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Professor David Braund

Emeritus Professor

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Professor David Braund MA PhD (Cantab.) DLitt. (Batumi)

My research interests lie in Greek and Roman history, archaeology and literature, especially historiography. My particular specialism is Greek and Roman invlvement in the Black Sea region, especially Russia, Ukraine and Georgia, where I travel regularly (I speak Russian, Georgian and modern Greek fluently). In 2000 the Russian Classical Assn awarded me its Honorary Diploma in Moscow, while in 2010 Batumi University in Georgia gave me an honorary doctorate in recognition of my Black Sea work. My 1994 book, Georgia in antiquity (Oxford UP), is shortly to be published in Georgian translation. To research a region is to tackle an enormous range of subjects and issues which bear on that region. The ancient Black Sea is poorly researched in Anglophone countries, so that most of my closest colleagues - and the best libraries, conferences etc. in my field - are outside the UK. In 2014 I shall hold an Onassis Fellowship (Category A) to research in Greece for three months, giving some lectures in Thessaloniki at the International Hellenic University, which concerns itself with the Black Sea in antiquity. My most recent book on the region (co-authored with K. Javakhishvili and G. Nemsadze of the Georgian National Museum) is The treasures of Zghuderi (Tbilisi, 2010), the first full publication of three rich burials of the third century AD which were excavated in the 1960s in Caucasian Iberia (now eastern Georgia).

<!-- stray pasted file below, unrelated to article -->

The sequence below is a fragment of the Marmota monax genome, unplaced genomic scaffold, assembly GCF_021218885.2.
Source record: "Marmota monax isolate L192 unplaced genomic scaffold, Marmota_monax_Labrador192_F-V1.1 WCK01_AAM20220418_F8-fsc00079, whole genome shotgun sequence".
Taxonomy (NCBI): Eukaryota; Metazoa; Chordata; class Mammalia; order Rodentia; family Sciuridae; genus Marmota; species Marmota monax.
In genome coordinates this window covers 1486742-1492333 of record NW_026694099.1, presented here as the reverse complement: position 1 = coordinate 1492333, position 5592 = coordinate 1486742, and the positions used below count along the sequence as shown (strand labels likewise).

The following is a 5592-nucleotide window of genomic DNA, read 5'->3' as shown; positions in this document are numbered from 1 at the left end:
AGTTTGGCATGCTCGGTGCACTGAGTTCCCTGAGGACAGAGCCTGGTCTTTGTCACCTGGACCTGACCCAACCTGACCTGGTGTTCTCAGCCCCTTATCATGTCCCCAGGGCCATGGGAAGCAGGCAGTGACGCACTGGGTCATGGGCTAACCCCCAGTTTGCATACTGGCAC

Meanwhile, I maintain various research and teaching interests in the Mediterranean too. My most recent publication there is a chapter in the Blackwell Companion to the Neronian age (2013) on the emperor Nero's claims to military and scientific achievements. Currently, I am also engaged in a cluster of papers on aspects of ancient theatre. 

At the moment I have PhD students working on the Black Sea, the Balkans and the roots of imperial acclamation.

Undergraduate teaching ranges across all Greek and Roman history and historiography, with advanced modules on the Black Sea, on Nero and on the Peloponnesian War and its aftermath. I sometimes teach in more literary or linguistic areas too (in 2012-13, Plato's Symposium). For five years or so I also taught Georgian language in the former School of Modern Languages at Exeter.